theanimal Chief Commissioner

It was the lead car as reported in the Telegraph, and I gather going by the information, the first doors on any 8 car set will. always be past the end of the platform.

"An easy mistake" ?. Is the State employing incompetent drivers that forget how long their train is? They don't have 6 car sets in the Mountains any more so either it is 4 or 8... not rocket science.

As the majority of Blue Mountains platforms appear not to actually fit a full 8 cars on, maybe NSW Trains just not open the lead doors, or just a simple announcement on their PA system.
Jim K

and thus speaks the voice of ignorance. on a V set the doors do not öpen"they are unlocked and the passenger opens them himself, there is no option to selectively release doors
  nswtrains Chief Commissioner

and thus speaks the voice of ignorance. on a V set the doors do not öpen"they are unlocked and the passenger opens them himself, there is no option to selectively release doors
theanimal

I would ask the moderators to lock this thread as the majority of posters do not know what they are talking about and are just spreading dis-information. I actually know what happened but I am not prepared to discuss the incident other than to say that none of the crew (3 at the time) were at fault. If some persist in blaming crew that might find that they will be required to prove their accusations in a more official forum than RP. Theanimal is correct in what he is saying about how the doors operate on V sets.
  theanimal Chief Commissioner

I have no problem with the thread continuing, I just wonder why people who know nothing feel a need to add comments

that do little but highlight their ignorance?

its not just here, but on a 4WD forum I am a member of,

Hint jim k, if you know nothing, say nothing, learning is a listening skill.
  awsgc24 Minister for Railways

Location: Sydney

As the majority of Blue Mountains platforms appear not to actually fit a full 8 cars on, maybe NSW Trains just not open the lead doors, or just a simple announcement on their PA system.
Jim K


NSW Trains might also mark timetables, pamplets, destination indicators on platform and in trains with a [SP7] note, even though this cost an unmeasurable amount of ink and electrons.

Pedantically, the note should be [SP7.5] since only one door of the front car is affected.

Why this note was overlooked when the [SP6], [SP4], etc. note were introduced  in the first place is hard to say?
  Raichase Captain Rant!

Location: Sydney, NSW
It was the lead car as reported in the Telegraph, and I gather going by the information, the first doors on any 8 car set will. always be past the end of the platform.

"An easy mistake" ?. Is the State employing incompetent drivers that forget how long their train is? They don't have 6 car sets in the Mountains any more so either it is 4 or 8... not rocket science.

As the majority of Blue Mountains platforms appear not to actually fit a full 8 cars on, maybe NSW Trains just not open the lead doors, or just a simple announcement on their PA system.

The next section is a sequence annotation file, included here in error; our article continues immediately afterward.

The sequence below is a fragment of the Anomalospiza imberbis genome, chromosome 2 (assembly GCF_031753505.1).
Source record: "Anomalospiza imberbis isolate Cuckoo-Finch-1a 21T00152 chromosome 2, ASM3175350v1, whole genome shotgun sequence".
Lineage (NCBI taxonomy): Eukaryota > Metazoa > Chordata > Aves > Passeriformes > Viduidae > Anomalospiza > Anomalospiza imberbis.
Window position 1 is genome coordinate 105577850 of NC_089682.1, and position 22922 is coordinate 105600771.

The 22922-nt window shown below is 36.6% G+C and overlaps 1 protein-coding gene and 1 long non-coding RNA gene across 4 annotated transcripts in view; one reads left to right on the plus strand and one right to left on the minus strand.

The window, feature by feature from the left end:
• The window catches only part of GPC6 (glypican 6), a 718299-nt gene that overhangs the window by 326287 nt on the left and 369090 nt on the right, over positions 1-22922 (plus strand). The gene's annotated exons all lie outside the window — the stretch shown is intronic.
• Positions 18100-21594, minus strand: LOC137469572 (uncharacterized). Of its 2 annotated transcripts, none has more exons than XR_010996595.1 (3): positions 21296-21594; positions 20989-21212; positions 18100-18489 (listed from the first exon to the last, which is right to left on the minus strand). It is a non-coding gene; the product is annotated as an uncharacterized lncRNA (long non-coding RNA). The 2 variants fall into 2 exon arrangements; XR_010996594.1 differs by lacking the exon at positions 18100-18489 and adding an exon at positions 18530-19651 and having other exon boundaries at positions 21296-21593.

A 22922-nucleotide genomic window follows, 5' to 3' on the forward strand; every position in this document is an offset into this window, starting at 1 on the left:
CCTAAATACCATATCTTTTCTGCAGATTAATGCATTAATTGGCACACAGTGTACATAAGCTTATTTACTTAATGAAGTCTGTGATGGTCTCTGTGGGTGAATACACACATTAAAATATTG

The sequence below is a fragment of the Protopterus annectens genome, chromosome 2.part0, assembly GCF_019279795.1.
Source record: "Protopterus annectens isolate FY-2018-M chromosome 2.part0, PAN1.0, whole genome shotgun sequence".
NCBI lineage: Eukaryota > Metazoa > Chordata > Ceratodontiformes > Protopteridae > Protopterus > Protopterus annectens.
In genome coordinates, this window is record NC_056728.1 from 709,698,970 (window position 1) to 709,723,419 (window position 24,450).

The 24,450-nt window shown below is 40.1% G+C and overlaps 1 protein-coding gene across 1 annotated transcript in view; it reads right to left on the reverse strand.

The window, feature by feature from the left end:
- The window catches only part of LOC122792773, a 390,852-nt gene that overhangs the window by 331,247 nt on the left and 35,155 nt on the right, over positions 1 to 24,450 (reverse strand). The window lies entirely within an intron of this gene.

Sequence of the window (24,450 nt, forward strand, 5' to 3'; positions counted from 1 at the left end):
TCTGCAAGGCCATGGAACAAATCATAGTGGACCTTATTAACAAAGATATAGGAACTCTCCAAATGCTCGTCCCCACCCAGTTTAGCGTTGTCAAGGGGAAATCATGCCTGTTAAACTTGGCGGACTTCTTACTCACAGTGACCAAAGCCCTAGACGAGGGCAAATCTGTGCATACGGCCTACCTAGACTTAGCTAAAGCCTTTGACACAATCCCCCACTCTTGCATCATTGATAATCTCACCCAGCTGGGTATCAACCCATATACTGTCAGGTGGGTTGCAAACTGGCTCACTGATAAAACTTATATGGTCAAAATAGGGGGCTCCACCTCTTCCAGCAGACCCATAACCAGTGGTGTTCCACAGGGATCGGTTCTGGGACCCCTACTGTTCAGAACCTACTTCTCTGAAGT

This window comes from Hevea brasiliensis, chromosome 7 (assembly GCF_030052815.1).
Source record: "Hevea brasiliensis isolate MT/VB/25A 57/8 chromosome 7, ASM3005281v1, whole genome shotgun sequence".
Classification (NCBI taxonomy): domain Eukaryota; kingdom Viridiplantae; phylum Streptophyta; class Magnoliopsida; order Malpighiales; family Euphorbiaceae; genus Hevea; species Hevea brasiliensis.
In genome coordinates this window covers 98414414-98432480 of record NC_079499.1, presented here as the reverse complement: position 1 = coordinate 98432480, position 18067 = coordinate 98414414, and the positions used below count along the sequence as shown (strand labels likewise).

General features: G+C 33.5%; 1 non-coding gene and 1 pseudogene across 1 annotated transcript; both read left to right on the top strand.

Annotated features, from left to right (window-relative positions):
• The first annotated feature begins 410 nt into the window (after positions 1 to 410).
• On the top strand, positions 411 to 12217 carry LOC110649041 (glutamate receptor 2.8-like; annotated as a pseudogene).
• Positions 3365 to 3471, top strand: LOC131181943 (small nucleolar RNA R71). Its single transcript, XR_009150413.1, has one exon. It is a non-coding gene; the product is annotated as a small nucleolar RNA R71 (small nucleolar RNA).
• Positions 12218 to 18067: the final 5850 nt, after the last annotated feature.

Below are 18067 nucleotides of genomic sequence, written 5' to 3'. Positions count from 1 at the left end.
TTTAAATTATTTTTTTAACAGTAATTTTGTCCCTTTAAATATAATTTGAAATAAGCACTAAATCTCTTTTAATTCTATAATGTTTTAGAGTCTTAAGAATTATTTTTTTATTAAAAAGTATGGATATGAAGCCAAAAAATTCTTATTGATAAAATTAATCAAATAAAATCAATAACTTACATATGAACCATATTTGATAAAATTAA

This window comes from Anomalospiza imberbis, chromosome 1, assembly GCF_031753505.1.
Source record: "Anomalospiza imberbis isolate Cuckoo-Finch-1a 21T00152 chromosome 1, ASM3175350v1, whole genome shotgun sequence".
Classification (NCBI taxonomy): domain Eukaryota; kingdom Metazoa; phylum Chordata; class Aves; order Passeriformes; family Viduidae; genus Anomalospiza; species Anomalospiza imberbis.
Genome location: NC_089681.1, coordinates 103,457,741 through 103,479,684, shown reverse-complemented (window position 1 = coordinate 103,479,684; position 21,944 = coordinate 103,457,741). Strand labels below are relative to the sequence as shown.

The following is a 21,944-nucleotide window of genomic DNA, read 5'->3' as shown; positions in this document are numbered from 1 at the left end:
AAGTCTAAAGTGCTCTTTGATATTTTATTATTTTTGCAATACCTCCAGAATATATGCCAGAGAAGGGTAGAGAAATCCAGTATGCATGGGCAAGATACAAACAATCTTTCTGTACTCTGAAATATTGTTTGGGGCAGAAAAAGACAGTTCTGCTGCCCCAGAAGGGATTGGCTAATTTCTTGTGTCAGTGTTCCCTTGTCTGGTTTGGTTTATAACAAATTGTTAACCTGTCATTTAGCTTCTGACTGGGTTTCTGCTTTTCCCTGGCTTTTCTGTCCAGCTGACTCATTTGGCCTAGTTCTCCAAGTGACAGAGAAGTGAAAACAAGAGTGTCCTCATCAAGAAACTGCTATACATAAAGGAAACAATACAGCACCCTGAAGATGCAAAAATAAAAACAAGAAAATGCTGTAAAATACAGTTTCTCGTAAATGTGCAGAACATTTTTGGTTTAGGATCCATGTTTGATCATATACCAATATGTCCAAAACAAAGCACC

Jim K

This is a very poor response and shows how little you understand the drivers role.

The driver will stop at the 8 car marker, which is, as you have so astutely observed, past the end of the platform. If a driver didn't know how long his train was, he would not stop at that marker, and either more doors would be off the platform, or the rearmost doors would be off the platform.

It is very big of you to take to an internet forum and accuse the driver (and co-workers who were not even involved) of being incompetent and performing their duties poorly. Perhaps thinking before making ill-informed comments would be better, or phrasing your opinion (which you have every right to) in a less offensive way. I know a number of NSW TrainLink drivers, and they are professionals who go to work every day to operate their trains in the safest way possible.

Your beef (and everyone elses) is clearly with the GUARD of the train, and the people in charge of passenger information, as clearly Leura needs to be marked as "SP7".
  KRviator Moderator

Location: Up the front
I would ask the moderators to lock this thread as the majority of posters do not know what they are talking about and are just spreading dis-information. I actually know what happened but I am not prepared to discuss the incident other than to say that none of the crew (3 at the time) were at fault. If some persist in blaming crew that might find that they will be required to prove their accusations in a more official forum than RP. Theanimal is correct in what he is saying about how the doors operate on V sets.
"nswtrains"
And that is the very reason this thread is not going to be locked. At least by me.

Unfortunately, RP has lost a great many posters who actually knew what they were talking about. Sure, they could be crass, abrasive and downright rude sometimes, but they worked in the industry and knew what they were on about.

So...if someone here wants to spread a load of steaming BS and malign the operating crew, Good luck. But you had better be willing to stand by your accusations, because, as several Keyboard Warriors have found to their detriment - including one from a Federal Government body - you can be tracked down, and your comments can be used against you.